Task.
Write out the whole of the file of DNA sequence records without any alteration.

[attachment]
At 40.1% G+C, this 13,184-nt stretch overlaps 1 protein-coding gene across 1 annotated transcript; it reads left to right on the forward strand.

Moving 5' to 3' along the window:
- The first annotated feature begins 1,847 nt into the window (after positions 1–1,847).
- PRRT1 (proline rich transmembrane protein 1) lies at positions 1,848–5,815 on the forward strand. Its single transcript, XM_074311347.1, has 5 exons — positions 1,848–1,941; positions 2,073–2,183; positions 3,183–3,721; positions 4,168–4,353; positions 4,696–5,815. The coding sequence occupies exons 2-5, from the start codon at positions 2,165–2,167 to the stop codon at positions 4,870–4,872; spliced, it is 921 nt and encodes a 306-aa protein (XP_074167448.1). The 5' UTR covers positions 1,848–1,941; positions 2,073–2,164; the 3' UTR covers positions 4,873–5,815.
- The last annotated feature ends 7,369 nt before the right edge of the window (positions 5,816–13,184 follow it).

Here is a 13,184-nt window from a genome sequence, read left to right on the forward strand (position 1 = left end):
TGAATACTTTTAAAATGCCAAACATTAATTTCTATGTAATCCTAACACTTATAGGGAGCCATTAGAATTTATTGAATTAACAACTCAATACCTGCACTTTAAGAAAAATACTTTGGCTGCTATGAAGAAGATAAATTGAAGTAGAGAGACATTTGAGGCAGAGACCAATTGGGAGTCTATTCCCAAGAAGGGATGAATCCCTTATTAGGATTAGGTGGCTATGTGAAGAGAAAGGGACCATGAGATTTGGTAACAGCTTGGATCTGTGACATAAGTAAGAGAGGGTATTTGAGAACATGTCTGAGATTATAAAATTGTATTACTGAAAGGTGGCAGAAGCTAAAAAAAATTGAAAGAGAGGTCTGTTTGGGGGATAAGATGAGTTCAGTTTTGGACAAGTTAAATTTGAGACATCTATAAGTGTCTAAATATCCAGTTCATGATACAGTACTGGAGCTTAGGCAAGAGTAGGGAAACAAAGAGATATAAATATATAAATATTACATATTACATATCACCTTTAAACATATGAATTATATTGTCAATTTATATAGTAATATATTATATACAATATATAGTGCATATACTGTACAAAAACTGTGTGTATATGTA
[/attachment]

At 40.1% G+C, this 13,184-nt stretch overlaps 1 protein-coding gene across 1 annotated transcript; it reads left to right on the forward strand.

Moving 5' to 3' along the window:
- The first annotated feature begins 1,847 nt into the window (after positions 1–1,847).
- PRRT1 (proline rich transmembrane protein 1) lies at positions 1,848–5,815 on the forward strand. Its single transcript, XM_074311347.1, has 5 exons — positions 1,848–1,941; positions 2,073–2,183; positions 3,183–3,721; positions 4,168–4,353; positions 4,696–5,815. The coding sequence occupies exons 2-5, from the start codon at positions 2,165–2,167 to the stop codon at positions 4,870–4,872; spliced, it is 921 nt and encodes a 306-aa protein (XP_074167448.1). The 5' UTR covers positions 1,848–1,941; positions 2,073–2,164; the 3' UTR covers positions 4,873–5,815.
- The last annotated feature ends 7,369 nt before the right edge of the window (positions 5,816–13,184 follow it).

Here is a 13,184-nt window from a genome sequence, read left to right on the forward strand (position 1 = left end):
TGAATACTTTTAAAATGCCAAACATTAATTTCTATGTAATCCTAACACTTATAGGGAGCCATTAGAATTTATTGAATTAACAACTCAATACCTGCACTTTAAGAAAAATACTTTGGCTGCTATGAAGAAGATAAATTGAAGTAGAGAGACATTTGAGGCAGAGACCAATTGGGAGTCTATTCCCAAGAAGGGATGAATCCCTTATTAGGATTAGGTGGCTATGTGAAGAGAAAGGGACCATGAGATTTGGTAACAGCTTGGATCTGTGACATAAGTAAGAGAGGGTATTTGAGAACATGTCTGAGATTATAAAATTGTATTACTGAAAGGTGGCAGAAGCTAAAAAAAATTGAAAGAGAGGTCTGTTTGGGGGATAAGATGAGTTCAGTTTTGGACAAGTTAAATTTGAGACATCTATAAGTGTCTAAATATCCAGTTCATGATACAGTACTGGAGCTTAGGCAAGAGTAGGGAAACAAAGAGATATAAATATATAAATATTACATATTACATATCACCTTTAAACATATGAATTATATTGTCAATTTATATAGTAATATATTATATACAATATATAGTGCATATACTGTACAAAAACTGTGTGTATATGTA